So much can be written about the way herbs and oils work together to form anti-inflammatory partnerships. Lipids (fats) and spices create strong anti-inflammatory compounds, especially coconut oil and the components of turmeric (see #15). (16) In a study in India, the high levels of antioxidants present in virgin coconut oil reduced inflammation and healed arthritis more effectively than leading medications. (17)
Also, oxidative stress and free radicals are the two biggest culprits of osteoporosis. Since coconut oil benefits include fighting such free radicals with its high levels of antioxidants, it’s a leading natural treatment for osteoporosis.
Coconut oil uses include topical preparations as well as culinary — and as a heat-stable oil, it’s excellent for sautéing anti-inflammatory vegetables.
12. Chia seeds
Fatty acids found in nature are more balanced than the fats we typically consume in our typical diets. Chia seeds benefits, for example, offer both omega-3 and omega-6, which should be consumed in balance with one another. (18)
Chia are an antioxidant, anti-inflammatory powerhouse, containing essential fatty acids alpha-linolenic and linoleic acid, mucin, strontium, vitamins A, B, E, and D, and minerals including sulphur, iron, iodine, magnesium, manganese, niacin, thiamine.
Chia seeds’ ability to reverse inflammation, regulate cholesterol and lower blood pressure make it extremely beneficial to consume for heart health. (19) Also, by reversing oxidative stress, someone is less likely to develop atherosclerosis when they’re regularly consuming chia seeds.
An excellent source of omega-3s and phytonutrients, flaxseeds benefits include being packed with antioxidants. Lignans are unique fiber-related polyphenols that provide us with antioxidant benefits for anti-aging, hormone balance and cellular health. Polyphenols support the growth of probiotics in the gut and may also help eliminate yeast and candida in the body.
Before you use them alongside your other new anti-inflammatory foods, consider grinding them in a coffee grinder to ensure the digestive tract has easy access to their many benefits. (20)
Turmeric’s primary compound, curcumin, is its active anti-inflammatory component. Documented for its affects against inflammation in numerous circumstances, turmeric health benefits prove invaluable in an anti-inflammatory diet. (21)
The journal Oncogene published the results of a study that evaluated several anti-inflammatory compounds. It found that aspirin (Bayer, etc.) and ibuprofen (Advil, Motrin, etc.) are least potent, while curcumin is among the most potent anti-inflammatory and anti-proliferative agents in the world. (22)
Due to its high anti-inflammatory properties, turmeric is highly effective at helping people manage rheumatoid arthritis (RA). A recent study out of Japan evaluated its relationship with interleukin (IL)-6, the inflammatory cytokine known to be involved in the RA process, and discovered that curcumin “significantly reduced” these inflammatory markers. (23)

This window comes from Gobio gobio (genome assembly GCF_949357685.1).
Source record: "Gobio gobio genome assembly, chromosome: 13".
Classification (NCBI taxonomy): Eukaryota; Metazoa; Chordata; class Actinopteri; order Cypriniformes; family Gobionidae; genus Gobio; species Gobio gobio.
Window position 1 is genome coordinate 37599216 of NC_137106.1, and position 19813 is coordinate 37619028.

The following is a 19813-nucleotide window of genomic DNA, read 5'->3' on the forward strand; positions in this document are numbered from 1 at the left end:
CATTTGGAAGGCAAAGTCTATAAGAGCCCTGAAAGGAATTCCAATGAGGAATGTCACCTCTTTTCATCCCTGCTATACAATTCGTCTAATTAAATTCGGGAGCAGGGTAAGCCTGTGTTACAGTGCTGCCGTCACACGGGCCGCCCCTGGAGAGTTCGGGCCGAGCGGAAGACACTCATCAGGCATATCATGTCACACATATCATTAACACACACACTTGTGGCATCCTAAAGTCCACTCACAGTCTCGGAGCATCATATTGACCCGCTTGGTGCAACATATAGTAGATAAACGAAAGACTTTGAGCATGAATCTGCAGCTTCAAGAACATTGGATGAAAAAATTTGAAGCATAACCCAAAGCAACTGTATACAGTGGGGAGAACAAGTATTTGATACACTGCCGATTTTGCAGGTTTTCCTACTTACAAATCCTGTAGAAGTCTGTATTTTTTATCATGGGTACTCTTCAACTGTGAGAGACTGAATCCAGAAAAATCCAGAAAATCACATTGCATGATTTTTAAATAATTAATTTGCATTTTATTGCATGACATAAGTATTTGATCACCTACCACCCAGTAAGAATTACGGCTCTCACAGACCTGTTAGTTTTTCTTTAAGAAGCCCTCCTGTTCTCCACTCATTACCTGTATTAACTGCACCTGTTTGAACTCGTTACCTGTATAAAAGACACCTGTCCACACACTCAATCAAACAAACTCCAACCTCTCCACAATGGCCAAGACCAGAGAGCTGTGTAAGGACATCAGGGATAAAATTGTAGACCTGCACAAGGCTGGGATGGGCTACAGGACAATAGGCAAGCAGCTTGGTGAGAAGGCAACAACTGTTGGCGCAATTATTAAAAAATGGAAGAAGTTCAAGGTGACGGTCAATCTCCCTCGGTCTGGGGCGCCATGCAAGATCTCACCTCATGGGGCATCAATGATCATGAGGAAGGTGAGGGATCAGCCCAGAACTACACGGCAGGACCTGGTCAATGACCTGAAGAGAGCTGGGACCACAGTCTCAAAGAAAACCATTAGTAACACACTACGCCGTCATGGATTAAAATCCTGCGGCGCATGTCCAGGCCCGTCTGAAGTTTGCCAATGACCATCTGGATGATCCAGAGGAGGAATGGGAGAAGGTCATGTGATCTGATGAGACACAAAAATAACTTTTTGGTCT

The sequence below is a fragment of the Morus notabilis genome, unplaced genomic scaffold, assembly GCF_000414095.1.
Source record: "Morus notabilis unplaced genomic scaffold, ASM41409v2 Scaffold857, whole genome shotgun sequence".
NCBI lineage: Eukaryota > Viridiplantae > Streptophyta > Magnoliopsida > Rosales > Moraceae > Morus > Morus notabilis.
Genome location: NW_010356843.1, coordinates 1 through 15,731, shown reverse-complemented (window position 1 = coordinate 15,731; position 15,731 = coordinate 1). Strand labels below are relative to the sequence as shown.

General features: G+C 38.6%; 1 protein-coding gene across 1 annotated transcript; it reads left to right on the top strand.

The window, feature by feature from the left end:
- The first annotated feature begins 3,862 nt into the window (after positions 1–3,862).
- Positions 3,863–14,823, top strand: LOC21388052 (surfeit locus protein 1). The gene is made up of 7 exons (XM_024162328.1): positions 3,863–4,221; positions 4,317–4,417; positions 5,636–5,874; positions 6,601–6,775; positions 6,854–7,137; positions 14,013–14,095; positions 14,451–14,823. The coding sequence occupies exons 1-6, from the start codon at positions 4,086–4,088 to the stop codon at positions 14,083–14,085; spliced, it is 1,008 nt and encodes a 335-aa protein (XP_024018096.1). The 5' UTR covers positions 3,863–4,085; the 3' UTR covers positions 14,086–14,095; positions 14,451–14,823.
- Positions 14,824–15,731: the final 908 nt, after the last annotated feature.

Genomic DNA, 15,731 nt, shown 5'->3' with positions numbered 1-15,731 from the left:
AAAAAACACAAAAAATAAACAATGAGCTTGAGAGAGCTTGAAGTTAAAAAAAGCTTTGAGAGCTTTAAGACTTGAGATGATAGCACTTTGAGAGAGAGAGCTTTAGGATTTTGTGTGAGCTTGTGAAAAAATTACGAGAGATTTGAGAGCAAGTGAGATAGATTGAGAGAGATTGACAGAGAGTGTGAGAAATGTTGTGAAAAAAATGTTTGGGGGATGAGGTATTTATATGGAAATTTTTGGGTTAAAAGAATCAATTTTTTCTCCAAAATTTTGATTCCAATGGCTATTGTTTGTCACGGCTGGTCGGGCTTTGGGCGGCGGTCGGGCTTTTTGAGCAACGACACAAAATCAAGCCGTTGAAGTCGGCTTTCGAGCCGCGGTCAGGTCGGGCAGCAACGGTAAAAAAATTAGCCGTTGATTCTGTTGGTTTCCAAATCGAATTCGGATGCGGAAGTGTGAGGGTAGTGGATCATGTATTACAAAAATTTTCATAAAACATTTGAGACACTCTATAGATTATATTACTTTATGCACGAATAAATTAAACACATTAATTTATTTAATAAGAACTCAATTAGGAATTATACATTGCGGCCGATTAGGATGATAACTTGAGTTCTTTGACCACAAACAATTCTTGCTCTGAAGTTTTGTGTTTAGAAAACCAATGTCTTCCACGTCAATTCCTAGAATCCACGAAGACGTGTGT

Used fresh, dried, or in supplement form and extracts, ginger is another immune modulator that helps reduce inflammation caused by overactive immune responses.
Ayurvedic medicine has praised ginger’s ability to boost the immune system before recorded history. It believes that because ginger is so effective at warming the body, it can help break down the accumulation of toxins in your organs. It’s also known to cleanse the lymphatic system, our body’s sewage system.
In fact, ginger health benefits may even include treating inflammation in allergic and asthmatic disorders. (24)
With anti-inflammatory foods filling the diet, you naturally begin to eliminate pro-inflammatory foods and substances — they’re not as satisfying as a diet rich in whole foods.
A prime suspect is the duo of saturated and trans fatty acids (trans fat). Found in processed foods, these fats cause inflammation and increase risk factors for obesity (such as increased belly fat), diabetes and heart conditions. (25) The same foods are also likely to be higher in omega-6 fatty acids, which are necessary but only to an extent.
In excess and without the balance of omega-3s, omega-6 fats actually create inflammation in the body. Sadly, the University of Maryland Medical Center reports, “The typical American diet tends to contain 14–25 times more omega-6 fatty acids than omega-3 fatty acids.” (26)
Simple, refined sugars and carbohydrates are more inflammation-causing culprits. Limiting refined grains is an important factor in an anti-inflammatory diet. (27) Whole grains should replace the refined carbohydrates, as truly whole grains are important sources of nutrition. (28) Sourcing these grains as fermented sourdough allows the nutrients to be broken down and better available to the body. (29)
Finally, establishing a regular routine of physical activity can help prevent systemic inflammation from building up or returning. (30) An active life fueled by fresh, whole anti-inflammatory foods and unrestricted by processed, toxic compounds can set you on the path toward freedom from inflammation.